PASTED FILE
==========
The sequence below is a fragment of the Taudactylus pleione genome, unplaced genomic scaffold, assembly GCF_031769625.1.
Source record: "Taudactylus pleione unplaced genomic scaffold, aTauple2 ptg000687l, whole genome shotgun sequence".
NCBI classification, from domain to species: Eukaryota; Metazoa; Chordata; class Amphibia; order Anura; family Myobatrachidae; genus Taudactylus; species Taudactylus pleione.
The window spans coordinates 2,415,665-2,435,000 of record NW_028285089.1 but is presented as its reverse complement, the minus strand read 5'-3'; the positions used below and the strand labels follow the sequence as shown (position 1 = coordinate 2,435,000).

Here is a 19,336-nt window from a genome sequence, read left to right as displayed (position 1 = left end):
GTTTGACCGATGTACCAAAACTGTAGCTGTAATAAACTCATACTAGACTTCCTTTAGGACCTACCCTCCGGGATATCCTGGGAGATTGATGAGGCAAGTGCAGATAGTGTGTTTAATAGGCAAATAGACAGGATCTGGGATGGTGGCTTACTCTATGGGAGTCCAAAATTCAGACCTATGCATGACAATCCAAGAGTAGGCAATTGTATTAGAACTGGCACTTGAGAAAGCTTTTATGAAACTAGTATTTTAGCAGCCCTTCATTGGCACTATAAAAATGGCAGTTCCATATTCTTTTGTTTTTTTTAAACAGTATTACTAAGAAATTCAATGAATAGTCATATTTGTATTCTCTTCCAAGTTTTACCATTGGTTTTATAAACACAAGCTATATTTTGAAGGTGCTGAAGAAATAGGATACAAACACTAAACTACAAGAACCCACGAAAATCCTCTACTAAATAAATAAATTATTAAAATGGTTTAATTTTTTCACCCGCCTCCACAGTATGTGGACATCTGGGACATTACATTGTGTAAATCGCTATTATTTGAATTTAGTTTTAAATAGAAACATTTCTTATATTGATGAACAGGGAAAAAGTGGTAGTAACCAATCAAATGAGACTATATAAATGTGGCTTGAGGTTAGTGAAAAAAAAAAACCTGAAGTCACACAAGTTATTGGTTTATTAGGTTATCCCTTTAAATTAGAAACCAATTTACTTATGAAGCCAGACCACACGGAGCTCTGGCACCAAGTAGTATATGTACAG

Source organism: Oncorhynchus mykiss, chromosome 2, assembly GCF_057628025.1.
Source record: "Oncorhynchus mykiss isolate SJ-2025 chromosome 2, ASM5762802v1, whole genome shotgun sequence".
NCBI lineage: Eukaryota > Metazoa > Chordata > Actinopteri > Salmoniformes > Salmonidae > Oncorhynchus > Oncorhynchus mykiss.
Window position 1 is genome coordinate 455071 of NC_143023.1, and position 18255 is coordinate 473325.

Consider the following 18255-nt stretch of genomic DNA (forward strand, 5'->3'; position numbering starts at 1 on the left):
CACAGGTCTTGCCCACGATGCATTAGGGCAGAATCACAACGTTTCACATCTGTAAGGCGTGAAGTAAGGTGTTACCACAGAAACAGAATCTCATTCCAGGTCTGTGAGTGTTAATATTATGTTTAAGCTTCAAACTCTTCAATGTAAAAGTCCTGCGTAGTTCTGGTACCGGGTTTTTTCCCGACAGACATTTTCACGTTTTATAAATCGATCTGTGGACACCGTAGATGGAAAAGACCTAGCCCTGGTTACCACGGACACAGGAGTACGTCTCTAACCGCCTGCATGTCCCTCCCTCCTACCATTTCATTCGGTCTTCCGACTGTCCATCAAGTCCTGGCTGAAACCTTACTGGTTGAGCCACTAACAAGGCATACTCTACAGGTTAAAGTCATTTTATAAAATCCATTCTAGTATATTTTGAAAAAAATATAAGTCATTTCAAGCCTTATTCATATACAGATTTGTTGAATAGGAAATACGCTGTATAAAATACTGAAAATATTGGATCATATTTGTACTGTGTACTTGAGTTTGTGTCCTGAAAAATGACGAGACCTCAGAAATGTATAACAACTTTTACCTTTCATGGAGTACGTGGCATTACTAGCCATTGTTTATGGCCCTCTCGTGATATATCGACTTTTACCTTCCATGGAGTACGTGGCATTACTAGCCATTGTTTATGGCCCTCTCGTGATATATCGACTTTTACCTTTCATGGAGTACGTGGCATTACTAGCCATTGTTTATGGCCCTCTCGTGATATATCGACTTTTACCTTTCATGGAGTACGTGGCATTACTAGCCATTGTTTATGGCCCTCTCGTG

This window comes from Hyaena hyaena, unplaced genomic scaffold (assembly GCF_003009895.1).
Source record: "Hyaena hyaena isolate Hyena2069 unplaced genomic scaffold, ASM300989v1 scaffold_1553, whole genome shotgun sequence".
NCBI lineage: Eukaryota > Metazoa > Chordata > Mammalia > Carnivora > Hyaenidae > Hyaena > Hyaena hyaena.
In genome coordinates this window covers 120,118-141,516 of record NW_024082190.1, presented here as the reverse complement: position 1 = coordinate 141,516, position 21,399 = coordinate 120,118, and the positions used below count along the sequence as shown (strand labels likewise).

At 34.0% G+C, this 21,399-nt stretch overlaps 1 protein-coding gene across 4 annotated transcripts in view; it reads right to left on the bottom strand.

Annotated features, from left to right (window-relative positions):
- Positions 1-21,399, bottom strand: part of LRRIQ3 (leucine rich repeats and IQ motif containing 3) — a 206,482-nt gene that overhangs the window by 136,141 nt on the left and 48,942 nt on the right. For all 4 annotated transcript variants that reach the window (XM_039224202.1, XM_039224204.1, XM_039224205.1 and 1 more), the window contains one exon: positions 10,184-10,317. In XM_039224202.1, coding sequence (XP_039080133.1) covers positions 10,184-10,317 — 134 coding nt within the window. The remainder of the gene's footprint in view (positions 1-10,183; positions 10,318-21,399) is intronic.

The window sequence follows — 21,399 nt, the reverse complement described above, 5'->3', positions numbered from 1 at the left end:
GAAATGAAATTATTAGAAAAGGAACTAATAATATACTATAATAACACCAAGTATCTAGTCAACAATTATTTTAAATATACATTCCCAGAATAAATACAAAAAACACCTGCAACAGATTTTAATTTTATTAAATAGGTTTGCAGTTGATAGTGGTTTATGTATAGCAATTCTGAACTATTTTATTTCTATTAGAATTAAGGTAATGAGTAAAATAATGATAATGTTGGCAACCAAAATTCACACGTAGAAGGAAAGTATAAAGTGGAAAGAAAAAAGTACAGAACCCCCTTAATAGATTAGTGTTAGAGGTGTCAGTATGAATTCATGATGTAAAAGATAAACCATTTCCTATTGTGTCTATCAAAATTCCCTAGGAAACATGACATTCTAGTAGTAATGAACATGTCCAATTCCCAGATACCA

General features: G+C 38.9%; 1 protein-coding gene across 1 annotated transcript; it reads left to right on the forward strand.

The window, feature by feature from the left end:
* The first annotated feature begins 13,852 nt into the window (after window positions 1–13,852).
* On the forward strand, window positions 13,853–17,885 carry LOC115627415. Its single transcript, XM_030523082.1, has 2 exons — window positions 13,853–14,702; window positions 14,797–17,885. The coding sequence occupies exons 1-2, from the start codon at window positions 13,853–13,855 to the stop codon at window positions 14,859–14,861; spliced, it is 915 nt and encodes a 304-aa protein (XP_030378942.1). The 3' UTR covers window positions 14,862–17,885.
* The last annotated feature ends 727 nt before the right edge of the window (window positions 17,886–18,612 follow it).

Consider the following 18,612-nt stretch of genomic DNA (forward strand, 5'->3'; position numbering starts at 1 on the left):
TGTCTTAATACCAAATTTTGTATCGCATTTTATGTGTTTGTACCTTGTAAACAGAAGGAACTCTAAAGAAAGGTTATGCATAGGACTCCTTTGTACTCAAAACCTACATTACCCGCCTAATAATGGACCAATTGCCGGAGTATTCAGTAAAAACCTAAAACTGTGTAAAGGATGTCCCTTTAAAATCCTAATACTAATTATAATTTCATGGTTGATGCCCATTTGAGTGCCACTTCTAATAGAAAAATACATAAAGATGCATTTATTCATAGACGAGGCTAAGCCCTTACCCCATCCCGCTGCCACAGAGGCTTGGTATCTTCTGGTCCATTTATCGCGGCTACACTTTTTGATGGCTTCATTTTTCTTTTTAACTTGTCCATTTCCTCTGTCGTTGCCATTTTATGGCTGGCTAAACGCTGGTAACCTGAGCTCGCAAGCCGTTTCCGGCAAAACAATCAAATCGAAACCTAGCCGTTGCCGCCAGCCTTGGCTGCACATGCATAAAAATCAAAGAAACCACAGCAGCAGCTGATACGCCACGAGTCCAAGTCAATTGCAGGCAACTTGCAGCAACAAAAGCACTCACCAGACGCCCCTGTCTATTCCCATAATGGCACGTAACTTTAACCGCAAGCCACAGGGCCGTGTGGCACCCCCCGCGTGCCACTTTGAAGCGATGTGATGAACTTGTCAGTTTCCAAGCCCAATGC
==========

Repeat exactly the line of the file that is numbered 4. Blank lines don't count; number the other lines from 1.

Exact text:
The window spans coordinates 2,415,665-2,435,000 of record NW_028285089.1 but is presented as its reverse complement, the minus strand read 5'-3'; the positions used below and the strand labels follow the sequence as shown (position 1 = coordinate 2,435,000).